It’s 3,555 miles from here to Annapolis in Maryland.
I was barely aware of its existence before last week, and I’d certainly never heard of the Capital-Gazette newspaper.
And yet on Friday morning, I ate my breakfast through tears.
Tears for five members of the world journalism family (yes, we do count our commercial colleagues as family members) gunned down as they worked in their office.
And tears for their workmates who, while mourning their loss and coping with their own post-traumatic stress, moved to a nearby garage and carried on putting out the paper.
When you spend your day writing about new shop openings or product recalls, journalism may not feel like a dangerous profession.
The fact that – across the world – 110 journalists have been killed in the last 18 months is one that can perhaps be easily dismissed.
And yet, there won’t be a single journalist in this country who hasn’t been subjected to online abuse of one kind or another.
Some of it might be laughable, like this minor abuse I received recently.
That’s my new Twitter bio sorted, then… https://t.co/5fpWVI8O2H
— Paul Wiltshire (@Paulwiltshire) May 30, 2018
That came after I defended Leeds Live reporter Stephanie Finnegan over her coverage of Tommy Robinson’s brush with the contempt of court laws – coverage which led to horrific trolling online which was absolutely no laughing matter.
Talking of contempt of court, because it’s not a British case, I can say that the man arrested for the Maryland atrocity seemed to have targeted the Capital-Gazette because of its coverage of a court case he was involved in.
That sort of resentment is the kind that anyone who has sat on the press bench of a court will have experienced.
I can still remember plotting my escape through a window when a family group descended on our office to complain about our treatment of one of their number.
The relative free-for-all of the comments sections on most news websites and the still underpoliced world of social media has enabled 24/7, arms-length, largely anonymous, abuse of journalists to flourish.
If you’re a crime reporter, like my Twitter friend Carl Eve, it’s a nasty fact of life.
I am truly sick of this too. Does any other industry have a management which gives easy opportunity to publicly abuse, insult and humiliate it’s workers?
There is no better way of making your staff feel like worthless, undervalued shit…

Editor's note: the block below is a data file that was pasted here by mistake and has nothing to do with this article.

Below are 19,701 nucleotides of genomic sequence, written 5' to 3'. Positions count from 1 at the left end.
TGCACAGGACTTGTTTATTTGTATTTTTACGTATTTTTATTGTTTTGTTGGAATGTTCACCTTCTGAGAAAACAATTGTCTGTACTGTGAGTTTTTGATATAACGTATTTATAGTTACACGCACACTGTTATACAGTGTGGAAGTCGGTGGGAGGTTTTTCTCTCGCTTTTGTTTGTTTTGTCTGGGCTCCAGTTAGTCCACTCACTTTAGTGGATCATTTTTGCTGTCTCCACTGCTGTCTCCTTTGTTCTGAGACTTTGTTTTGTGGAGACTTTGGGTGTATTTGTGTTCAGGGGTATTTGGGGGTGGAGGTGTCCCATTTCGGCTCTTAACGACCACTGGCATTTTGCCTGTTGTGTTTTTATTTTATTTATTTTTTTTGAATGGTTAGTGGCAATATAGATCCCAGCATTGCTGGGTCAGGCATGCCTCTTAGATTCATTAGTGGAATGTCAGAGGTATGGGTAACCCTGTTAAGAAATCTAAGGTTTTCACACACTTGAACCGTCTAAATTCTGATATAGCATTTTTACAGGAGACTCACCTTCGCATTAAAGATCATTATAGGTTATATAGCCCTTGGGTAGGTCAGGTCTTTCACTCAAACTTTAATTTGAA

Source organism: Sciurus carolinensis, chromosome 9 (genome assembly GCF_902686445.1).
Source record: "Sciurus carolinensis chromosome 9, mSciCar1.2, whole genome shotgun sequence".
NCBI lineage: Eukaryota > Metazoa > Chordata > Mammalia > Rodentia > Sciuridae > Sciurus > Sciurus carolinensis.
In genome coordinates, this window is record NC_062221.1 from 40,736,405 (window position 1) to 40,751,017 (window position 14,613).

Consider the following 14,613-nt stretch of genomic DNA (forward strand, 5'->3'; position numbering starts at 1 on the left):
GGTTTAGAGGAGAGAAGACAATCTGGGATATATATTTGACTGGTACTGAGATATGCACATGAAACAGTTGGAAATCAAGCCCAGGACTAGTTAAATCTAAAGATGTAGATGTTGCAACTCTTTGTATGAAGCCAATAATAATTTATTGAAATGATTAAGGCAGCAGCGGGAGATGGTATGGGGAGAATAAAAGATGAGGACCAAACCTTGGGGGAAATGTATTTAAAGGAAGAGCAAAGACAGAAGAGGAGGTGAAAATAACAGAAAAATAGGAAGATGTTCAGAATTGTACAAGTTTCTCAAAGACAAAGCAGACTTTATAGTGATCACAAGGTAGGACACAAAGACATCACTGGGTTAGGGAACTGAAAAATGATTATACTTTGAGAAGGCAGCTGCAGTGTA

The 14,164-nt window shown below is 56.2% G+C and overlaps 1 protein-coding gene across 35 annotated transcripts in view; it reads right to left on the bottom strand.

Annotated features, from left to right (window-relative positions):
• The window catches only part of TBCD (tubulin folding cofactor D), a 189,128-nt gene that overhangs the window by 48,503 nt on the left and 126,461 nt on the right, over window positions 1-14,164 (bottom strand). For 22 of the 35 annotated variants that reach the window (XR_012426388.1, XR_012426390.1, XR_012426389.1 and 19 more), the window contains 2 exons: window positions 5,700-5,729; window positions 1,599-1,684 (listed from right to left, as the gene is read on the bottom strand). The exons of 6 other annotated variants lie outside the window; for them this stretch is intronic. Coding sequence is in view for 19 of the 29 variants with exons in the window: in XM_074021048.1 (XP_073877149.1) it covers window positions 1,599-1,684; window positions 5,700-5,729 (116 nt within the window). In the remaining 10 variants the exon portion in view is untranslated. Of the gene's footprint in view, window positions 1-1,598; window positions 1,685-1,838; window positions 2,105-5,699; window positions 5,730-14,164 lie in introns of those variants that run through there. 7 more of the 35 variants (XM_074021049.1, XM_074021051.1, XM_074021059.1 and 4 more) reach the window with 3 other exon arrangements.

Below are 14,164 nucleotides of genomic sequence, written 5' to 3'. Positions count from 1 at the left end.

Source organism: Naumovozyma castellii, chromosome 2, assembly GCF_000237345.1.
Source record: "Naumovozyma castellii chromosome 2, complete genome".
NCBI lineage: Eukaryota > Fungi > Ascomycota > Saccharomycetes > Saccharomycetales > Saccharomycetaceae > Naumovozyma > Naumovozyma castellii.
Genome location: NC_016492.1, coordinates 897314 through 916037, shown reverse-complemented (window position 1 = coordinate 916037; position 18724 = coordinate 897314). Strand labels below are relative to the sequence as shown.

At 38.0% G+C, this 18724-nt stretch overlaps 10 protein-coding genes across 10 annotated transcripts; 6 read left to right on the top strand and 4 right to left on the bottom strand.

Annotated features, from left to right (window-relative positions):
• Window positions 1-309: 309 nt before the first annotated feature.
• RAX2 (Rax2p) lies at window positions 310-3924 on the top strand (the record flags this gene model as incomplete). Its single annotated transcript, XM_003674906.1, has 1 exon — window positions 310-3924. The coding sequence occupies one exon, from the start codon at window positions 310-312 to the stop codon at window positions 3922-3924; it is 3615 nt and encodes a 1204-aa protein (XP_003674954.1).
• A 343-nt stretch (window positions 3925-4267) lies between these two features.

And we’re meant to lap it up https://t.co/BU9aF4TODw
— Carl Eve (@CarlEveCrime) June 29, 2018
In fact, we’re not alone in having to put up with such personal abuse. A few minutes on Trip Advisor would be all that’s needed to find examples of allegedly truculent reception staff or clueless waiters highlighted for all the world to see.
But such references aren’t usually accompanied by threats.
And – important though those hospitality roles are, no one putting in a shift at their local hotel or bar would claim to be defending key bulwarks of democracy.
When you factor in the wider political dimension – whether it be Donald Trump calling reporters the enemy of the people or the expansion of the power of dictators such as Recep Tayyip Erdogan and Viktor Orban – it’s easier to argue that there is a sinister, insidious, continuum of abuse. One that starts with online taunts and ends in newsroom bloodbaths.
As social media firms, lawmakers and law enforcers struggle to keep up – nationally and internationally – what can we do?
There’s no doubt that managers need to be more proactive in supporting their staff.
When I was a news editor, I used to regularly climb on to my high horse in defence of our reporters.
I was prepared to let accusations of lazy journalism go most of the time. But there was an occasion when that last word became journalists. That was a red line, and I forced an apology after pointing out that I had just worked a 55-hour week, including, along with all my staff, a 13-hour day.
But we can’t leave it all to whatever’s left of management. We all need to put aside parochialism and complacency to take a greater interest in the work of organisations such as Reporters Without Borders and the Committee to Protect Journalists.
It’s a point well made by the great Eddie Mair – one of the country’s most effective interviewers – as he announced his move from the BBC yesterday.
Thank you for all the kind words. I appreciate them. But there are journalists in the world who are being shot, jailed, held hostage or forced to work with @corrie_corfield. I’m only changing jobs. So please do something about them. (Not Corrie. She’s lovely. Mainly)
— Eddie Mair (@eddiemair) July 1, 2018
And there are more ideas here on standing shoulder to shoulder with our US friends, and on improving coverage of tragedy.
But I also commend to you this lovely idea from a reporter at another American newspaper.
I’ve mentioned it before, but it seems more relevant and certainly more poignant now than ever.
Sometimes I go to a random newspaper’s Facebook page and start defending the reporters in the comments because 1. I know they can’t do it for themselves and 2. I can’t do it for myself. It’s not always easy to be Public Enemy One, so I got your back. @JournalistsLike
— Annie Granlund (@OPPAnnie) February 7, 2018
So let’s all find time today – on Facebook, on Twitter, in the comments section – to literally put in a good word for a colleague.
And by colleague, I mean any journalist, anywhere, trying to do the best job they can.